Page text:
Groupon: I’m starting to get it


Call me dense, but since I joined Groupon this past March to stay informed of the next big thing, I’ve struggled to get it. By get it, I mean the way real fans of baseball the game get it. Like the way PR people get it’s not about just writing press releases (like my mother always asks.)

I'm still waiting for that Groupon for a Ducati. Until then mani-pedi's keep filling my inbox.

As an industry person in the social and e-commerce world, I didn’t quite get how it made money. And, as a consumer, I didn’t feel like the offers were relevant to me as a 41-year old male with more gadgets and clothes than I’ll ever need.  Seriously, how many massages and facials does a person need? All I know is that I get an email from Groupon every morning as I pour my coffee. I’ve deleted 100% of them before I finish my first cup.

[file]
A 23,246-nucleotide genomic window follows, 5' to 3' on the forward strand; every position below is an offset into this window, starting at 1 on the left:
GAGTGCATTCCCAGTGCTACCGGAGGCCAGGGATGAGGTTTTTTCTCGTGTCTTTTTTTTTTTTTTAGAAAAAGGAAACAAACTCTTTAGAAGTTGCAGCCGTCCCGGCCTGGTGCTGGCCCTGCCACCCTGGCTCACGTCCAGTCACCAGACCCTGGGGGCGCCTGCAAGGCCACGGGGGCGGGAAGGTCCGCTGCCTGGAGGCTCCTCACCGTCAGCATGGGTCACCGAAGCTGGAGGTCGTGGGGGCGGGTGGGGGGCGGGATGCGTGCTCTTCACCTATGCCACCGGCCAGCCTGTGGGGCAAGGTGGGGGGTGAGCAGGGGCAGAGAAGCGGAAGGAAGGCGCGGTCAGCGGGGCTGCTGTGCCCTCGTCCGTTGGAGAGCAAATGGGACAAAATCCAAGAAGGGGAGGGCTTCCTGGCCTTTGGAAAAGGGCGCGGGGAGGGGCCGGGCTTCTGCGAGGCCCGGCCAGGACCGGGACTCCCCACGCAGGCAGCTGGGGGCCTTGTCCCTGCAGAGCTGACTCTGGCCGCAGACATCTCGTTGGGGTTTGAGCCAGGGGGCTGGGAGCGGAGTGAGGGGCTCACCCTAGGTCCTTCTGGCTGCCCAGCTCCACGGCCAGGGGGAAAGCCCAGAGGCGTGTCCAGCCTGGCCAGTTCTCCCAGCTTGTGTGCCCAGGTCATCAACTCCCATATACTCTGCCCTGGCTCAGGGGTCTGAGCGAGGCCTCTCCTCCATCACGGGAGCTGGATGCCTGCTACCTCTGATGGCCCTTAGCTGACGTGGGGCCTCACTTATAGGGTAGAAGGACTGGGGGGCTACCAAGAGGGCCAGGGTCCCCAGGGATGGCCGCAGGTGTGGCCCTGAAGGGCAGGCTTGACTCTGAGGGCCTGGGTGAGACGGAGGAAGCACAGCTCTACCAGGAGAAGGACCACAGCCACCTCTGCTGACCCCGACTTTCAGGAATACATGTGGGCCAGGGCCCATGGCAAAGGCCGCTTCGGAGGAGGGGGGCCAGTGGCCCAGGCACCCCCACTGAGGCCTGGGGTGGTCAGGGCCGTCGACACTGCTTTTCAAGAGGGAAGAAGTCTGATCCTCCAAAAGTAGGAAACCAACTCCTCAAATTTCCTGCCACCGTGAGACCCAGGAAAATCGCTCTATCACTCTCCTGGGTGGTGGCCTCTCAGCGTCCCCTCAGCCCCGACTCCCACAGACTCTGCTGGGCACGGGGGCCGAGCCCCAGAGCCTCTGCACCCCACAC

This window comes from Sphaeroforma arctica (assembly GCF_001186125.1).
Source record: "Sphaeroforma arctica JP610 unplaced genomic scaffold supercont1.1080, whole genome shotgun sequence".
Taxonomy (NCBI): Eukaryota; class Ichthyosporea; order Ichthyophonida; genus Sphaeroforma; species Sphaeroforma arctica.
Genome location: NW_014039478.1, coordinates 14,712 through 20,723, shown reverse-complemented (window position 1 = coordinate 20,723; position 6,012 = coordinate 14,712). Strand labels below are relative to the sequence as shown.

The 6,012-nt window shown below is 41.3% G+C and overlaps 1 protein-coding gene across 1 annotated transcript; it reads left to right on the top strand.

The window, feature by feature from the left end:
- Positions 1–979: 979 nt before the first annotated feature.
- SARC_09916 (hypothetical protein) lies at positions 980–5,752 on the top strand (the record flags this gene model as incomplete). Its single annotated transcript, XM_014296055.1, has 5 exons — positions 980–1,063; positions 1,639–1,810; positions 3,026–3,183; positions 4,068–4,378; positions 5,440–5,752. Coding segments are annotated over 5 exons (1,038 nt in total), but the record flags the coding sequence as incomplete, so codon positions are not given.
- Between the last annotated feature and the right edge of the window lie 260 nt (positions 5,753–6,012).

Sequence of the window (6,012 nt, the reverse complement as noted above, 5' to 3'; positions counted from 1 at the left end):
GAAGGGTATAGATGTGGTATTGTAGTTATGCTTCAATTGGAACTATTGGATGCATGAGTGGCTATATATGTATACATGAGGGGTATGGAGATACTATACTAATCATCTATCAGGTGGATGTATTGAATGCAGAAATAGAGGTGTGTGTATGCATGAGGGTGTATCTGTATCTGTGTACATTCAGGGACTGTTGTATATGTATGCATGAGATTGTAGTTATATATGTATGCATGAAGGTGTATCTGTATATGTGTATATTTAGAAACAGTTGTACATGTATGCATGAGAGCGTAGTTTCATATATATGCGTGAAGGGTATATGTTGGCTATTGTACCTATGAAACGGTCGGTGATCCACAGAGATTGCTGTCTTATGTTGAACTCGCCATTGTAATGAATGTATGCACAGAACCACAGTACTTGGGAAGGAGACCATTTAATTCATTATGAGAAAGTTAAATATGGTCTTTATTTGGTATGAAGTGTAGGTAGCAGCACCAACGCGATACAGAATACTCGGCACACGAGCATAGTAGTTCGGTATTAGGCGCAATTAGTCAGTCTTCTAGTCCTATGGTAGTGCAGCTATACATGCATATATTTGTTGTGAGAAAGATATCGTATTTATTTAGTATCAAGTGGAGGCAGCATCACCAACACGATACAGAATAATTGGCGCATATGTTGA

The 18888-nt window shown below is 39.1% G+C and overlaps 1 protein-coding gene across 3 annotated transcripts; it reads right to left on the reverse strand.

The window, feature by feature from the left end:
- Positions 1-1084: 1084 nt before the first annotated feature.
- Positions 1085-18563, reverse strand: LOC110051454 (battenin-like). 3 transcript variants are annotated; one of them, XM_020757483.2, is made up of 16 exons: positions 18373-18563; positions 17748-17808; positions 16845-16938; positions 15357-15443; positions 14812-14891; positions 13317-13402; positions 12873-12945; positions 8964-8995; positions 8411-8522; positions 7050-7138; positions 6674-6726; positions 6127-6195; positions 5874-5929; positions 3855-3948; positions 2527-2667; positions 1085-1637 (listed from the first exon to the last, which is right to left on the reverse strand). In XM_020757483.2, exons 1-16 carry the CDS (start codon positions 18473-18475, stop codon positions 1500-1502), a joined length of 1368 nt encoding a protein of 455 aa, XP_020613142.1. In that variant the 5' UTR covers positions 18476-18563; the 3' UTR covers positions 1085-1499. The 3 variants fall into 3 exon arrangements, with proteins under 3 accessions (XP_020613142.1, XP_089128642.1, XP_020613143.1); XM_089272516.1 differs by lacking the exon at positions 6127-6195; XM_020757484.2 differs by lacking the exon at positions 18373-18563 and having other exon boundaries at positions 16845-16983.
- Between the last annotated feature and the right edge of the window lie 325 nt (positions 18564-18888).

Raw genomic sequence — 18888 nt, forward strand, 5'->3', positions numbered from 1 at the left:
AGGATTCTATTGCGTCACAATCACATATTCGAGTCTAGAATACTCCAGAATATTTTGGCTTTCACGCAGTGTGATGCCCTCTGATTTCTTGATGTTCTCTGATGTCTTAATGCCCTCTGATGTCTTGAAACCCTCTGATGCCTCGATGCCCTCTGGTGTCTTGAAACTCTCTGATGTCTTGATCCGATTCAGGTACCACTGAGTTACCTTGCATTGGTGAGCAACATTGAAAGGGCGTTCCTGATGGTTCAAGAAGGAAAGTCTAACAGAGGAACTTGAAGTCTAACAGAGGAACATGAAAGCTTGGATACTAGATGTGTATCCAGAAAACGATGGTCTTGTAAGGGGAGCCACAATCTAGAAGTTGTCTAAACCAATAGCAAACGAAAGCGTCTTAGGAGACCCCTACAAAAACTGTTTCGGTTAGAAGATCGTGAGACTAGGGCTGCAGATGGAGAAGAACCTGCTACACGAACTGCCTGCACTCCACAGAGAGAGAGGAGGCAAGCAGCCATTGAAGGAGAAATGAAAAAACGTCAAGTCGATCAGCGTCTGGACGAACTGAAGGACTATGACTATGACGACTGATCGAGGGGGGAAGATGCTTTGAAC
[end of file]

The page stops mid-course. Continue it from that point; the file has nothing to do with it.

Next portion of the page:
Now that the hub-bub over the Google bid for Groupon has died down and the geekorati media have stopped fueling the irrational exuberance, the old world media have come in and done a better job explaining what the heck this thing is. Thanks New Yorker. Thanks Wall Street Journal. I heart your sanity.

What I’ve learned:

  • Groupon will do about a half a billion dollars in sales this year and has been profitable since the start
  • Has 40 million subscribers in 150 cities around the world
  • Promotes ~650 deals each day and more than 95% of those tip
  • Upwards of 26 million Groupons have been purchased world-wide
  • Groupon’s typical subscriber is in the sweet spot for just about every marketer: female, between the ages of 18-34, single, and makes more than $70,000 a year.

Clearly, it’s not going away. But I look hard at this insanely crowded market that is quickly becoming a real social commerce segment and part of the overall retail segment and I just don’t see how Groupon’s model is defensible.  What gnaws at me is this question of whether the the $6 billion offer is going to be bubkes in the log run? Odds are, it was a mistake to pass on the cash infusion and barriers to entry Groupon would’ve gotten from it. The big boys with their balance sheets and Bain consultants are coming after this market through acquisition and organically.

Bubkes or not, 2011 is going to be a very interesting year in e-commerce.

-Jose Mallabo

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